Multi-tenant app


#1

Hello, I’m in the early stages of planning a multi-tenant rails app, where each client would have a unique subdomain for managing the app. I’m thinking emberJS would be a good fit for the front-end. This might be a crazy question but, in planning out the architecture, would it be possible that a single emberJS app would serve up the front-end of the various tenants?

Come across any good guides or case studies to use EmberJS in this way?

Thanks, Rob


#2

I don’t have direct experience with this, but I think that would be fine. Though I’m sure you’d need to adjust some configuration data for each (such as API keys). Perhaps that could be dynamically injected into your index file instead of an ember-cli thing. (I’m thinking you would build the ember app once and serve the same build for each subdomain using virtual folders or such…) I’m sure there are multiple ways to achieve this, but should be doable IMO. Ember / ember-cli isn’t tied to a specific domain that I’m aware of, just the folder from which it’s served.


#3

Maybe a better question, what wouldn’t you want to architect into your EmberJS app? Is it possible this entire app can be designed without a backend like Rails?


#4

This is exactly how our application works. Our backend is python, so I cannot speak to the rails side of things.

I’m not really sure what questions you have so I don’t know how I can be helpful. But a quick overview would be that all requests for both assets (JS,CSS,Images,etc) and AJAX requests are routed through the customer’s subdomain. As opposed to having a dedicated subdomain for AJAX requests. This makes life much easier with CORS and other security aspects, such as session cookies which can be tied to the specific subdomain. (This is particularly important if you expect some users to have access to multiple tenants).

Our DNS has wildcard routing into the production server (eg *.myapp.com). When a user launches their app (eg foo.myapp.com), the server looks up the specifics of their enterprise account (foo) and embeds those into the HTML that is served up. When the Ember app comes to life it looks on the window for this data and uses it to populate a Config service. Other parts of the app end up using the config service to get access to data specific to that tenant (page title, banner, custom branding, public API keys, etc).

If there are any other questions you have, I’d be happy to try to answer them.


#5

Thank you so much. It took a little while for all this to cook, but I understand it now. I’m wondering though, is it better for Ember to look at the window to determine the subdomain, or should you send that along with the data payload over the API?


#6

You’re welcome! The data payload that’s embedded into the index.html has the subdomain. That just get’s stored in the config service and we use it that way. I don’t see any reason you couldn’t check the URL. Whatever is easiest.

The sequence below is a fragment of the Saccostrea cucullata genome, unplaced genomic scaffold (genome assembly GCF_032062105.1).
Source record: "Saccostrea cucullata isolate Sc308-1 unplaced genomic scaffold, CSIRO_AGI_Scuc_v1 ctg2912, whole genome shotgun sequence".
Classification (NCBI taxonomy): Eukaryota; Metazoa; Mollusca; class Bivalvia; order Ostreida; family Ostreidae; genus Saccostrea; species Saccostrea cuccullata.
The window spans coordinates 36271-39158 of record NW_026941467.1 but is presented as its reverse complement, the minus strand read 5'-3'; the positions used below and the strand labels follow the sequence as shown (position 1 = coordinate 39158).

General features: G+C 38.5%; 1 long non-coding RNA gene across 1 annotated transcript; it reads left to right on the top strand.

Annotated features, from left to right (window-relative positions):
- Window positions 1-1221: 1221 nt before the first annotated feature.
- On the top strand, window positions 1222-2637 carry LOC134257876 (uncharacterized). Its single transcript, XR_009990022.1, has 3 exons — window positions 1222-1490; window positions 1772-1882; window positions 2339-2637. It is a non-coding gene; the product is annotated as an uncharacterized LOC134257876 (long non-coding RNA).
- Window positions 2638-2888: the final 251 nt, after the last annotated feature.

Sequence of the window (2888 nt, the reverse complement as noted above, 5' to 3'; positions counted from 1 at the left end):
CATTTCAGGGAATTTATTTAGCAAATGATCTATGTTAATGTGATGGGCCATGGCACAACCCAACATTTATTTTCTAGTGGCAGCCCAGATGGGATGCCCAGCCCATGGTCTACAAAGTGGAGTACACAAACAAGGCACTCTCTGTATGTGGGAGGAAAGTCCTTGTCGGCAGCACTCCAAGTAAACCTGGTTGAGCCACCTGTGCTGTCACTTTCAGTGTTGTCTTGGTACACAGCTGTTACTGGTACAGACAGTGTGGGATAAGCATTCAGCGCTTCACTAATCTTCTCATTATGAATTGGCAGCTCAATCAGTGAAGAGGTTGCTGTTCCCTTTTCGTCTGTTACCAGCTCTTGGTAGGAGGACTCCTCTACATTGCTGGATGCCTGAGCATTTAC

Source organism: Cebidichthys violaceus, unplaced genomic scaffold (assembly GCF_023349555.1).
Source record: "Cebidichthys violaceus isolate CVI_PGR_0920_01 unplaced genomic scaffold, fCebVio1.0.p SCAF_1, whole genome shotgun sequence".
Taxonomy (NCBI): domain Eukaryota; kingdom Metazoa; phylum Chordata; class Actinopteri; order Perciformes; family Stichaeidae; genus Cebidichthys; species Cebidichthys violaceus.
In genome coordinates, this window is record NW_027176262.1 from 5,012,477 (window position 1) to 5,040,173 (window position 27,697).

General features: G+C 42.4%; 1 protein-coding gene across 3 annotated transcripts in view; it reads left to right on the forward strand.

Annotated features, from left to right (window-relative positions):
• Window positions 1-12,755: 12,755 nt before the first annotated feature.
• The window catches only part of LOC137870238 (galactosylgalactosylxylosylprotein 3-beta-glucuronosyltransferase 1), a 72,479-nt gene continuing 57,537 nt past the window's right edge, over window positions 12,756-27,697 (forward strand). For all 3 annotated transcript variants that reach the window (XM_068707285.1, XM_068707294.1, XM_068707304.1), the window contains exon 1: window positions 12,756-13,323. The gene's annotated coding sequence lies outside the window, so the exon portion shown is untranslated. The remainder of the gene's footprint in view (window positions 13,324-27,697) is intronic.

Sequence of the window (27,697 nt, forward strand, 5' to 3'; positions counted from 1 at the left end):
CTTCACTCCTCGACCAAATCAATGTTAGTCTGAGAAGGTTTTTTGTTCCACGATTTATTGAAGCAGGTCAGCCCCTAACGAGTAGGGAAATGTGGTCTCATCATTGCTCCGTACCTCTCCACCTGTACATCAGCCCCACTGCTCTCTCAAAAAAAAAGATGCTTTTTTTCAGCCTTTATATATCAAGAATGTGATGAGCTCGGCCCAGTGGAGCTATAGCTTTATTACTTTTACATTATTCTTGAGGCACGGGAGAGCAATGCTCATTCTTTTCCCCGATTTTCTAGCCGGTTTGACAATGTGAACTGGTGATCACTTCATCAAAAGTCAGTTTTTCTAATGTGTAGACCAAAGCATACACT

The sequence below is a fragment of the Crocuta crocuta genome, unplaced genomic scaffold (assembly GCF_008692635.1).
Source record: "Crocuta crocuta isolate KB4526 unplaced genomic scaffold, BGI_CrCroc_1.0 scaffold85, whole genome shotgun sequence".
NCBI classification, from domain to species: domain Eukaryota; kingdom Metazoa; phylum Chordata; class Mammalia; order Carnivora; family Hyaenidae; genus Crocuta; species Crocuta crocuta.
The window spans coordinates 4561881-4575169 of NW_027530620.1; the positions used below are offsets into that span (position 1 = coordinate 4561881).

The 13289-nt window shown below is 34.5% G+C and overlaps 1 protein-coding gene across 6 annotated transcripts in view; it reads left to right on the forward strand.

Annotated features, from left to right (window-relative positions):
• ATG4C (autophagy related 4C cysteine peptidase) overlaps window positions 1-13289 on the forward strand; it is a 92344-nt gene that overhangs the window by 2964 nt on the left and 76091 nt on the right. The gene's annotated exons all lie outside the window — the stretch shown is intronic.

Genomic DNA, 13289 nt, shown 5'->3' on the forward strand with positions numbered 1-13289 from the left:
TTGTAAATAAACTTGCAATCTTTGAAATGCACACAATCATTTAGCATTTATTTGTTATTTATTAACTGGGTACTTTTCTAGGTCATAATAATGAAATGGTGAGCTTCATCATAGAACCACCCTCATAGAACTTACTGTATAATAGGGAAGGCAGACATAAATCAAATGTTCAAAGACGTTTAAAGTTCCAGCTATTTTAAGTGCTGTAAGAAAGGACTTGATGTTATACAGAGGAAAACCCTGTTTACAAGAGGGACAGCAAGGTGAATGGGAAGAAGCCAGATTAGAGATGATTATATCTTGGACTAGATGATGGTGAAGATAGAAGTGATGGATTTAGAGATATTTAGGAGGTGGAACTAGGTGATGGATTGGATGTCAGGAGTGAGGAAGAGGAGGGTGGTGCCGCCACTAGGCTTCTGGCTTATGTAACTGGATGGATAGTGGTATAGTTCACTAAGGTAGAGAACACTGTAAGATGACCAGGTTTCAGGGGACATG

#7

I have the same requirement - multi-tenant EmberJS app being served from our customer’s subdomains and using Azure to host EmberJS and a JSON API using nodejs/express. We want to have each customer’s app rendered with a custom style sheet and a small package of customizable text (navbar title, login message, etc).

Could you give some more details on how this data payload is embedded into the index.html file?


#8

Hi there!

Our app is using a multi-tenant architecture, which I can tell a little about. We use a single front-end with Ember to all our clients (although we do not have a tenant specific styling option).

Basically, what we’ve done is created a domain service that handles the subdomain, like this:

import Ember from 'ember';

const { Service, computed } = Ember;

export default Service.extend({
  domain: computed(function() {
    return location.hostname.split('.').shift();
  })
});

And configured the Ember Data ApplicationAdapter to use the current subdomain as the namespace of API requests.

So, when fetching members for the foo tenant, a request is made to http://api.example.org/foo/members.

Also, you have to remember to configure the DNS for your site with a wildcard entry and make sure your server software is properly configured to listen for subdomains.


#9

I guess I’d embrace some of the benefits of a per subdomain deployment that pops in my mind:

  • Ember doesn’t need to know that it runs in a multi-tenant env, I guess that makes the Ember app simpler.
  • Customizing the front-end can be done at build time
  • And what I like most: You can do staged deployment for carefully rolling out new releases and in case you screwed up, do rollbacks for single tenants.
  • (What about scaling?)

Edit: I only refer to front-end, not back-end. I like the idea of the above reply for the api, but that doesn’t add to security.